|British Annual Influence on American Annuals
A few American authors, such as Lydia H. Sigourney and N. P. Willis, made contributions to British annuals, but many British works were printed in American annuals. With respect to illustrations, the American annuals rarely equaled the best of their English prototypes. Figure 2-4 shows the relative rise and fall in the publication of annuals in England and America respectively. There are totals of about 220 British annuals and 469 American annuals displayed in this figure. Only original American annuals are shown because many were reissued.
British authors were well known and popular in America from the British annuals and the pirated reprints. As late as 1847, in The Prose Writers of America, Rufus Griswold, the editor, implied that American literature was not free from the tyranny of British example as shown in Table 2-3. British authors constitute almost a fifth of the authors with more than five American annual publications. It is interesting to compare the relative popularity of favored British authors in the American annuals compared to the number of items that they published in their British annuals. Below is a listing of the top ten American choices of British authors:
1 Felicia Hemans 81 (164) 6 James Montgomery 47 (114)
2 Maria Abdy 65 (93) 7 Charles Swain 43 (97)
3 Mary R.Mitford 49 (118) 8 Agnes Strickland 39 (88)
4 Letitia Landon 47 (527) 9 Anna Maria Hall 39 (82)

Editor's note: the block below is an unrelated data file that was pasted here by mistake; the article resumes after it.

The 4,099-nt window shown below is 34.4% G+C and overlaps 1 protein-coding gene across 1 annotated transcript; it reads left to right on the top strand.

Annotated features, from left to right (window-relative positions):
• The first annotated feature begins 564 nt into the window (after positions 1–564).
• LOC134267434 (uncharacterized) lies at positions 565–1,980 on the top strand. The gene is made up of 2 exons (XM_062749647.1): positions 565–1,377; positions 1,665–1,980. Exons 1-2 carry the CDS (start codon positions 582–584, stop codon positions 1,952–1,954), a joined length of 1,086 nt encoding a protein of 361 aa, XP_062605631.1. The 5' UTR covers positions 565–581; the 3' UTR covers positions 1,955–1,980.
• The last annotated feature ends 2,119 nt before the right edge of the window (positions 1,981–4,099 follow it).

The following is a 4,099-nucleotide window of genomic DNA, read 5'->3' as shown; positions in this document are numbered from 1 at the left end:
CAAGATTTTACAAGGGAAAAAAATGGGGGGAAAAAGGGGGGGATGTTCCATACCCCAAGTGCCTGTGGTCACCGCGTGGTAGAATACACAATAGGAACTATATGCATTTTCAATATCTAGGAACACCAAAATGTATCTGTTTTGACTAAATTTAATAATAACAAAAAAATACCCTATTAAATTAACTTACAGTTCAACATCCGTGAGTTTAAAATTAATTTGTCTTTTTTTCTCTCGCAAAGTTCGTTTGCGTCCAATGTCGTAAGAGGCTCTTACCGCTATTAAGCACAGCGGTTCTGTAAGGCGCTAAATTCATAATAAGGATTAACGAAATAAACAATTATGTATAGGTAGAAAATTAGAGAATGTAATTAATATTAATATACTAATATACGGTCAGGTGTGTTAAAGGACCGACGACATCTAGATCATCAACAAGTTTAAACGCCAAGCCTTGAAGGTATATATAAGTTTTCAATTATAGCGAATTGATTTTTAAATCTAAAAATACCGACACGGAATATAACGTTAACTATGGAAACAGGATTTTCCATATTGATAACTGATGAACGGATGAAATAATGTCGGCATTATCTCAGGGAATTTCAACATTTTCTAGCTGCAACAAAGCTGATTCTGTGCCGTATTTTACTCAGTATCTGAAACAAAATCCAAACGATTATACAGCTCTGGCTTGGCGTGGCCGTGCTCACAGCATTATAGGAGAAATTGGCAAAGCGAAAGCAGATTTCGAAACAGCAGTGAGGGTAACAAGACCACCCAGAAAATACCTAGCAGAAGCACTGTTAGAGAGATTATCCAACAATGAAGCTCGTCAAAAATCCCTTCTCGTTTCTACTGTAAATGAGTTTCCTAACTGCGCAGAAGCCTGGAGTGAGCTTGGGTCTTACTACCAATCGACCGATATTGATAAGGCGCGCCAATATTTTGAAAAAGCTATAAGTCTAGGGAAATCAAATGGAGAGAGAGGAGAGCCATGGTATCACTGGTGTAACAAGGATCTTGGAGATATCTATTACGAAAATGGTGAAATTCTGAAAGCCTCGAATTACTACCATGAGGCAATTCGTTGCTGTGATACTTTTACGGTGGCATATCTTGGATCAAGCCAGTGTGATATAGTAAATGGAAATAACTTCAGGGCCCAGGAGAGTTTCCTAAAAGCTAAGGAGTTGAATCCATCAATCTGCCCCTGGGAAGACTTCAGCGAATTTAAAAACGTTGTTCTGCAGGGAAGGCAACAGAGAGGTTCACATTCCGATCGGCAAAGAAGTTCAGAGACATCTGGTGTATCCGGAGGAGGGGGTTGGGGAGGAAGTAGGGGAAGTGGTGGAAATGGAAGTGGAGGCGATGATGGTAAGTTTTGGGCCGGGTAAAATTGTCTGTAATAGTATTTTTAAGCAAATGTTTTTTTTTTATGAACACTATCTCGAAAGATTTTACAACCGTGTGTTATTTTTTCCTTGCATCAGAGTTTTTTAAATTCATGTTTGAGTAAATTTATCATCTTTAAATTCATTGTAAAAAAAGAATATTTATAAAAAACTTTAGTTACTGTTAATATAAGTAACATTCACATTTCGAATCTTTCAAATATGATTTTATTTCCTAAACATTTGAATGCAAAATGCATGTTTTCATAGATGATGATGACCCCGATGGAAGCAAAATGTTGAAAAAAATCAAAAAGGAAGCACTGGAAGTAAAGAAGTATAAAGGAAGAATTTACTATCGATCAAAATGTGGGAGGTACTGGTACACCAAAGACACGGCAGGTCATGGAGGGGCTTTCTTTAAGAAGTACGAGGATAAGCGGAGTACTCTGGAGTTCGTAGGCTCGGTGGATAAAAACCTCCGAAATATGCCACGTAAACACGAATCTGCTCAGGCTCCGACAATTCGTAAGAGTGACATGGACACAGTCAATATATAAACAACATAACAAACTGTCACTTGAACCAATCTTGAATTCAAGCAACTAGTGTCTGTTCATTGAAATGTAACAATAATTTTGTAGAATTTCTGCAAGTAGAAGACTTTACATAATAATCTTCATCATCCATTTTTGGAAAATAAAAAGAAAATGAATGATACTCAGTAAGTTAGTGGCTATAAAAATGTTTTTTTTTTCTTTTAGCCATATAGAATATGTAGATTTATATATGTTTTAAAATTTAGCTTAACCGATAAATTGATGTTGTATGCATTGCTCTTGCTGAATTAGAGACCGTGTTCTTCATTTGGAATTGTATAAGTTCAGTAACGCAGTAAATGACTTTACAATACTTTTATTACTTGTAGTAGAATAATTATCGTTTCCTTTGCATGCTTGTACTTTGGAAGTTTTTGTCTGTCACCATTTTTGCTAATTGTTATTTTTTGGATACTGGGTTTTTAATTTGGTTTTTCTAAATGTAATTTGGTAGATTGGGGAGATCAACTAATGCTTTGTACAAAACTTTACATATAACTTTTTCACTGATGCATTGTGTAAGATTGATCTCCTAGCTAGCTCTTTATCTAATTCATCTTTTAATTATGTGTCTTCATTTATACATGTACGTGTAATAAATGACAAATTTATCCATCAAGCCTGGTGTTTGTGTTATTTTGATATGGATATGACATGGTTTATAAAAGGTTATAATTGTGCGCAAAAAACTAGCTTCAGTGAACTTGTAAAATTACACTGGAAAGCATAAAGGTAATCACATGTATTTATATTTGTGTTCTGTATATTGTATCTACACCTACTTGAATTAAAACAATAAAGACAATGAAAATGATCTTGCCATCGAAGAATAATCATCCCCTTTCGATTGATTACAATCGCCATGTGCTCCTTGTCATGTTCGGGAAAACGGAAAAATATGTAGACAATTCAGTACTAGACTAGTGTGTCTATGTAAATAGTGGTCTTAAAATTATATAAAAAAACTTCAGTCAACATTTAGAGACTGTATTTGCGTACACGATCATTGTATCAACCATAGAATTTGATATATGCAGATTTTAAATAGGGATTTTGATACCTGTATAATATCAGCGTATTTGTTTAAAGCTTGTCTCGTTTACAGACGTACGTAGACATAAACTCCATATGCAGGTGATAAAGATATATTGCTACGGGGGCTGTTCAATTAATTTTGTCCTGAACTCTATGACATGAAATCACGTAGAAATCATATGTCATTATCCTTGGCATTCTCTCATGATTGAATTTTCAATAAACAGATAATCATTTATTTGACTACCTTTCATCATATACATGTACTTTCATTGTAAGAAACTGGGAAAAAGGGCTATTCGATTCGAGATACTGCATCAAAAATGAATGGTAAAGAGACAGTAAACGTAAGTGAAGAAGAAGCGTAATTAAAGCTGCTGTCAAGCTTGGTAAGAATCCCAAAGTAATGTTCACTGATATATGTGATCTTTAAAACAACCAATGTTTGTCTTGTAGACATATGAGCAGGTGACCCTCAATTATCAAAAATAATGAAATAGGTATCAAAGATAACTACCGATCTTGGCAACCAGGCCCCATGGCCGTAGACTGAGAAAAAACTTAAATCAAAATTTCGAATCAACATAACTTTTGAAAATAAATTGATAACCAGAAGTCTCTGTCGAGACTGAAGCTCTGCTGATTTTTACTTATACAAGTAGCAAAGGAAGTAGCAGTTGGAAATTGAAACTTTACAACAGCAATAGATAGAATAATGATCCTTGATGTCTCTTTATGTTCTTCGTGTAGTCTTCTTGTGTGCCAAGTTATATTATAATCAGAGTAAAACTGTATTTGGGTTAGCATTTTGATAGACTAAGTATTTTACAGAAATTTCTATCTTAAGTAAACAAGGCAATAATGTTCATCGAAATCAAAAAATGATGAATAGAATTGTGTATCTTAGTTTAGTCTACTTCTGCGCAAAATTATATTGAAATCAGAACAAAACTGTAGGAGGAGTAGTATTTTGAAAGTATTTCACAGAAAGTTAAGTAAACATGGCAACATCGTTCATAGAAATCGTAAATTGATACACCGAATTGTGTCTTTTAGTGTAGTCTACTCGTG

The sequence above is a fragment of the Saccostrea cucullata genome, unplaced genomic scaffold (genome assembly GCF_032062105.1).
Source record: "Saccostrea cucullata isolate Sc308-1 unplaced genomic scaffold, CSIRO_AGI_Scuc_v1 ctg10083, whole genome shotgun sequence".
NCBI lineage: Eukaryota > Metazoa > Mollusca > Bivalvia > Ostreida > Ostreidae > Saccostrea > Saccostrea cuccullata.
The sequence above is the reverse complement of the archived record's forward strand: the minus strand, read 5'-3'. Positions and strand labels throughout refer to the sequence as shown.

5 Mary Howitt 47 (237) 10 Barry Cornwall 37 (114)
The numbers after each author represent the number of items that were published in American annuals (Table 2-1) followed by the number of items (within parentheses) they published in British annuals (Table 3-2). It is interesting that Felicia Hemans was more published in America than Letitia Landon and Mary Howitt, whose British annual appearances far exceed hers. The second most popular poet is Maria Abdy with about 74 percent of her publications appearing in American annuals. This presents an Anglo-American dimension that shows a difference in British and American literary tastes that could have research potential.
Comparison of the Index with the American annual index by Kirkham and Finks' reveals that at least 39 percent of the American annuals contain previously published contributions from British ones. There is also a strong showing of British authors in the American annuals (33 out of the 103 most published authors). Of the 507 authors publishing five or more items, 107 were British authors and their works constituted 21 percent or 1,690 out of 7,496 items. Women edited about 40 percent of the British annuals, and this compares favorably with the American statistics as far as female participation; however, there was a much more concentrated nucleus of authors of British annuals than for the American annuals. It is not coincidence that about 75 percent of the most popular British and American authors are women. The audience to whom the annuals appealed was the women of both nations. It was a time when women were increasingly regarded as the moral center of both American and British societies. The movement was part of a nineteenth-century "cult of domesticity" in which women were both elevated and denigrated (Repplier 197).